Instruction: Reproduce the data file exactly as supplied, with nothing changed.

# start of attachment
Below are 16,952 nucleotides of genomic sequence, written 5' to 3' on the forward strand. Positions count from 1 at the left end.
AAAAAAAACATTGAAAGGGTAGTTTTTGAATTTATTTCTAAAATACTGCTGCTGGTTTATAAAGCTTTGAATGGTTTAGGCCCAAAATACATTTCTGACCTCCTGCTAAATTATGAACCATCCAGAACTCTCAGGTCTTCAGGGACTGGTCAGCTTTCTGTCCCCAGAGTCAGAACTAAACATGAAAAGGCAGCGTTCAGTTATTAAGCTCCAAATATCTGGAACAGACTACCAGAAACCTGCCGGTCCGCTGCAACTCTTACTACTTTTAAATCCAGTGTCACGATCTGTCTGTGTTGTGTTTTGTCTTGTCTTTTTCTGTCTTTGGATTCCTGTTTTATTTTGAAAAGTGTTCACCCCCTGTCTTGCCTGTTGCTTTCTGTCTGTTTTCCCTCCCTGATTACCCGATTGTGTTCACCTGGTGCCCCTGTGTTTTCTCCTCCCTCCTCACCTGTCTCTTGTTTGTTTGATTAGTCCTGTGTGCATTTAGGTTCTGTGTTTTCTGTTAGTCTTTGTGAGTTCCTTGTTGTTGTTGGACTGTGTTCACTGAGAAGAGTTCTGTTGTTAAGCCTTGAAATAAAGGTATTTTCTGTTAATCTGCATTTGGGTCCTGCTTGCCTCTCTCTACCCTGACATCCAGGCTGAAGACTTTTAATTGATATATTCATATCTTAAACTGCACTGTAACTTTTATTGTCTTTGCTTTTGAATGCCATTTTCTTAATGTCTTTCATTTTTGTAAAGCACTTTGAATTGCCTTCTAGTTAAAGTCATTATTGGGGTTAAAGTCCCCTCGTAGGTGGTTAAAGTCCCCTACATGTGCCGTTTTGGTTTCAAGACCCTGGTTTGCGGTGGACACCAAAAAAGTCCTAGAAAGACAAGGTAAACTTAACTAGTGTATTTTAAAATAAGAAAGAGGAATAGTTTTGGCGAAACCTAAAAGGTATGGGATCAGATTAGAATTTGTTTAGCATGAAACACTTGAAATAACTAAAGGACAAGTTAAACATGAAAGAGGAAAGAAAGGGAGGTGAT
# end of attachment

Below are 16,952 nucleotides of genomic sequence, written 5' to 3' on the forward strand. Positions count from 1 at the left end.
AAAAAAAACATTGAAAGGGTAGTTTTTGAATTTATTTCTAAAATACTGCTGCTGGTTTATAAAGCTTTGAATGGTTTAGGCCCAAAATACATTTCTGACCTCCTGCTAAATTATGAACCATCCAGAACTCTCAGGTCTTCAGGGACTGGTCAGCTTTCTGTCCCCAGAGTCAGAACTAAACATGAAAAGGCAGCGTTCAGTTATTAAGCTCCAAATATCTGGAACAGACTACCAGAAACCTGCCGGTCCGCTGCAACTCTTACTACTTTTAAATCCAGTGTCACGATCTGTCTGTGTTGTGTTTTGTCTTGTCTTTTTCTGTCTTTGGATTCCTGTTTTATTTTGAAAAGTGTTCACCCCCTGTCTTGCCTGTTGCTTTCTGTCTGTTTTCCCTCCCTGATTACCCGATTGTGTTCACCTGGTGCCCCTGTGTTTTCTCCTCCCTCCTCACCTGTCTCTTGTTTGTTTGATTAGTCCTGTGTGCATTTAGGTTCTGTGTTTTCTGTTAGTCTTTGTGAGTTCCTTGTTGTTGTTGGACTGTGTTCACTGAGAAGAGTTCTGTTGTTAAGCCTTGAAATAAAGGTATTTTCTGTTAATCTGCATTTGGGTCCTGCTTGCCTCTCTCTACCCTGACATCCAGGCTGAAGACTTTTAATTGATATATTCATATCTTAAACTGCACTGTAACTTTTATTGTCTTTGCTTTTGAATGCCATTTTCTTAATGTCTTTCATTTTTGTAAAGCACTTTGAATTGCCTTCTAGTTAAAGTCATTATTGGGGTTAAAGTCCCCTCGTAGGTGGTTAAAGTCCCCTACATGTGCCGTTTTGGTTTCAAGACCCTGGTTTGCGGTGGACACCAAAAAAGTCCTAGAAAGACAAGGTAAACTTAACTAGTGTATTTTAAAATAAGAAAGAGGAATAGTTTTGGCGAAACCTAAAAGGTATGGGATCAGATTAGAATTTGTTTAGCATGAAACACTTGAAATAACTAAAGGACAAGTTAAACATGAAAGAGGAAAGAAAGGGAGGTGAT